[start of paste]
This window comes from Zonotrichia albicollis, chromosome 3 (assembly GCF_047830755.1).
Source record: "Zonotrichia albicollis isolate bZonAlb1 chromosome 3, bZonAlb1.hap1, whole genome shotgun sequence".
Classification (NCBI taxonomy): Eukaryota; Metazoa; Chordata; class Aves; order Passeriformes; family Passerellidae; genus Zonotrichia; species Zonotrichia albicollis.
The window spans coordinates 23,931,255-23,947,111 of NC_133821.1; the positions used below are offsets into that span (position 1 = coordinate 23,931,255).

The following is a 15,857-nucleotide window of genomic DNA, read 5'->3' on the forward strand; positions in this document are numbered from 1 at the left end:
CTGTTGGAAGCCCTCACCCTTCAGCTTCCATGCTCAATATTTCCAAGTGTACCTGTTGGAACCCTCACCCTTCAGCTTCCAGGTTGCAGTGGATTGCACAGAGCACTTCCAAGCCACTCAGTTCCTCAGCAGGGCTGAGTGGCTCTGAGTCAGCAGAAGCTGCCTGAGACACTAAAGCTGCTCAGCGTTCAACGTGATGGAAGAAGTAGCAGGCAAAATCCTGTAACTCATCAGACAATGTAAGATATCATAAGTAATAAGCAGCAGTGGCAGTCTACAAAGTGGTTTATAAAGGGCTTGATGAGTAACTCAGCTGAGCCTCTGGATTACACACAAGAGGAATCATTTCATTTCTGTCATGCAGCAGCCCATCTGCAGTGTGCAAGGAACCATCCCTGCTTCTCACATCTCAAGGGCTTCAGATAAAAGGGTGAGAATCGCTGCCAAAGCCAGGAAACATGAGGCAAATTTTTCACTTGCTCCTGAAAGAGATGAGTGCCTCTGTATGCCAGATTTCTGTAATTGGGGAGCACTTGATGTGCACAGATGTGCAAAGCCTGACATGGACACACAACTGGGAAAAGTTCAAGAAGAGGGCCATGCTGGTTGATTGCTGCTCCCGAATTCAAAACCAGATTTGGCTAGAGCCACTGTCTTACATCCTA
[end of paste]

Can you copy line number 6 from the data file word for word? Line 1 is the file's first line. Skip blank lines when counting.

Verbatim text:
CTGTTGGAAGCCCTCACCCTTCAGCTTCCATGCTCAATATTTCCAAGTGTACCTGTTGGAACCCTCACCCTTCAGCTTCCAGGTTGCAGTGGATTGCACAGAGCACTTCCAAGCCACTCAGTTCCTCAGCAGGGCTGAGTGGCTCTGAGTCAGCAGAAGCTGCCTGAGACACTAAAGCTGCTCAGCGTTCAACGTGATGGAAGAAGTAGCAGGCAAAATCCTGTAACTCATCAGACAATGTAAGATATCATAAGTAATAAGCAGCAGTGGCAGTCTACAAAGTGGTTTATAAAGGGCTTGATGAGTAACTCAGCTGAGCCTCTGGATTACACACAAGAGGAATCATTTCATTTCTGTCATGCAGCAGCCCATCTGCAGTGTGCAAGGAACCATCCCTGCTTCTCACATCTCAAGGGCTTCAGATAAAAGGGTGAGAATCGCTGCCAAAGCCAGGAAACATGAGGCAAATTTTTCACTTGCTCCTGAAAGAGATGAGTGCCTCTGTATGCCAGATTTCTGTAATTGGGGAGCACTTGATGTGCACAGATGTGCAAAGCCTGACATGGACACACAACTGGGAAAAGTTCAAGAAGAGGGCCATGCTGGTTGATTGCTGCTCCCGAATTCAAAACCAGATTTGGCTAGAGCCACTGTCTTACATCCTA